3. How to meditate for beginners

3. How to meditate for beginners

Episode 3 of The Meditation Course Handbook.

The Practicalities.


I have meditated while Sitting, lying, standing, walking, jogging, and swimming.

I suggest that when you begin meditating, you begin by sitting. The main reason we don't lie down is because we are more likely to fall asleep.

Sitting is just a comfortable and easy way to learn meditation. Once you've learned meditation, I hope you try all of these other options.

You don't need to sit on a cushion. You can sit on a chair or a stool or a bench or anywhere where you're comfortable.

You want to be comfortable so that you're not distracted by the discomfort. Some traditions such as Zen meditation introduce uncomfortable sitting positions simply to generate discomfort and make it part of meditation training. This would just get in the way for most new meditators in the modern world.

There are as many ways to sit as there are meditators, though cross-legged on a cushion is very common.


The simplest and easiest way to find the best posture is to adopt what I call 'an open, balanced, and relaxed posture'.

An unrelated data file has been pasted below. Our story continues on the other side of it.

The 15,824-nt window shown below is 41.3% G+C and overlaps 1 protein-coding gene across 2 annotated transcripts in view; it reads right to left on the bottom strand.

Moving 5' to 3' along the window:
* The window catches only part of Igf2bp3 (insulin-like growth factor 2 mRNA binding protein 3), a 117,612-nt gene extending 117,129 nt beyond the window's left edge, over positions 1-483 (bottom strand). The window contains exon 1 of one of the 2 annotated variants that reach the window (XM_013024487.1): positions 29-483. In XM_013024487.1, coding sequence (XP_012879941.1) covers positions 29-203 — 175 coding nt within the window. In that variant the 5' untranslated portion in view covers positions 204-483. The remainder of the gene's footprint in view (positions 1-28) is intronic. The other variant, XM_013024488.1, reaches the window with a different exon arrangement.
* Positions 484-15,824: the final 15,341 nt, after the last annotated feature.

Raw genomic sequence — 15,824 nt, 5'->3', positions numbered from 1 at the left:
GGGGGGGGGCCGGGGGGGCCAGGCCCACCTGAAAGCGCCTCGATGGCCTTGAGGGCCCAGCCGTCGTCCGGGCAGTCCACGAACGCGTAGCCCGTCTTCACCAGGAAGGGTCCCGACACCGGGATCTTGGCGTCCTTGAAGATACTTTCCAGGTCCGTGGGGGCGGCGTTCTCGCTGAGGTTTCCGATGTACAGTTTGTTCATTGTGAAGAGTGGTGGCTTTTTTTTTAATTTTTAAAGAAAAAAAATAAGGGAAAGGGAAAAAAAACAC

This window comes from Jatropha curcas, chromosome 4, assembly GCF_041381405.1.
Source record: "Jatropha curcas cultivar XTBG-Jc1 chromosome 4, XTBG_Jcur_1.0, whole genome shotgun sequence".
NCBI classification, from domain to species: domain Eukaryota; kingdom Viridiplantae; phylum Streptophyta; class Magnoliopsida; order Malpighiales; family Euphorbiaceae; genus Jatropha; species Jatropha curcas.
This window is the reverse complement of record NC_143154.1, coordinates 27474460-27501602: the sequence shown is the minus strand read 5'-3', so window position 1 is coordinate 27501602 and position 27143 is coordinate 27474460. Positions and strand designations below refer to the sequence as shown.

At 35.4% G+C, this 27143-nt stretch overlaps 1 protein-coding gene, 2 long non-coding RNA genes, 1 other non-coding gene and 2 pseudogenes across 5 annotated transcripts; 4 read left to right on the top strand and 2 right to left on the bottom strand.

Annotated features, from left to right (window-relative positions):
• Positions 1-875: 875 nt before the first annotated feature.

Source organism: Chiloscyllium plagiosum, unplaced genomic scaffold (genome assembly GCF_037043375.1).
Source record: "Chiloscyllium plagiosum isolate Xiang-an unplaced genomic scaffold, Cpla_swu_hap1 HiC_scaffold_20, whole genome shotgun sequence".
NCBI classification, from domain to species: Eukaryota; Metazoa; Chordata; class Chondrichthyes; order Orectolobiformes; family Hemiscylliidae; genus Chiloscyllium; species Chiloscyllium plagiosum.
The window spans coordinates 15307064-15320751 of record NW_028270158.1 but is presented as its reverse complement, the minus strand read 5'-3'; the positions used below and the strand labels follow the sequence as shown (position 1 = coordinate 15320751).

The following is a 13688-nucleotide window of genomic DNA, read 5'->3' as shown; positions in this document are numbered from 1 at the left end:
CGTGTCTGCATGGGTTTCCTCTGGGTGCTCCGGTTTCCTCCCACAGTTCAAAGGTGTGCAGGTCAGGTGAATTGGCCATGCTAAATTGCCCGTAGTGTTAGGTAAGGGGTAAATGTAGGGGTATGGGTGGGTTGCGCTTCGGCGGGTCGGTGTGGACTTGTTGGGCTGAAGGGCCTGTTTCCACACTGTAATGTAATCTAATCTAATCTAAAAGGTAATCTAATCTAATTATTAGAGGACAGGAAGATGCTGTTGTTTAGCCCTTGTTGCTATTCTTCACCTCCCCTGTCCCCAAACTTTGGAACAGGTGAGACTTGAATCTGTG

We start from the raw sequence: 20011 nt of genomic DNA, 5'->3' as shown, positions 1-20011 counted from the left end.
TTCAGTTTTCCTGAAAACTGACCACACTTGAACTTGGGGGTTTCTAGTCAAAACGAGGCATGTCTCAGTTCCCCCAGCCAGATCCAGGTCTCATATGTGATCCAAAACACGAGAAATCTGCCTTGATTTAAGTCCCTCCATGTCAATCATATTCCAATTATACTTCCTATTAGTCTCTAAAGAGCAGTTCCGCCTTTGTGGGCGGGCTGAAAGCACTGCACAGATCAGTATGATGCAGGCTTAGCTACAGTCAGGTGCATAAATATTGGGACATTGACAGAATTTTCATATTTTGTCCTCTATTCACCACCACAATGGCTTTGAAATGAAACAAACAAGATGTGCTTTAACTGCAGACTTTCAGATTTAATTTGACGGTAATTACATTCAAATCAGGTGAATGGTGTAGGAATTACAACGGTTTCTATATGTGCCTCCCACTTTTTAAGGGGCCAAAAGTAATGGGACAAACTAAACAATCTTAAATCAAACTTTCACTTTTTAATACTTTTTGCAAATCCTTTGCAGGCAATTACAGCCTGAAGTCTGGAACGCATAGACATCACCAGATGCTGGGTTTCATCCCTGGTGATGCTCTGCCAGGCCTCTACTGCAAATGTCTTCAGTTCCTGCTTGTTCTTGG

To find your open, balanced, and relaxed posture, place your elbows by your side, and find the most comfortable place to balance your head on top of your spine.

This has the benefit of helping your back to be straight which means you are using fewer muscles to stay sitting, you will then become more comfortable and relax more easily.

I advocate the 'chin mudra' which is to place the thumb tip and first fingertip very gently in contact and lay the back of your palms on your thighs.


So long as it's comfortable for you, and so long as you don't have a cold, meditate with your mouth closed breathing in and out through the nostrils. This can be easily done by placing your tongue up against the back of the top teeth, leaving it in contact with a sharp part of the bottom teeth very gently.

Either close your eyes or look down past the tip of your nose with your eyes half shut, gently focusing on whatever is 45° in front of you. This is just so you don't get distracted by anything that's going on around you.



#meditation, #resilience and #mindfulness teacher (I’ve taught about 3,000 classes). Founder of @bromleymindfulness and @themeditationcourse
London, England.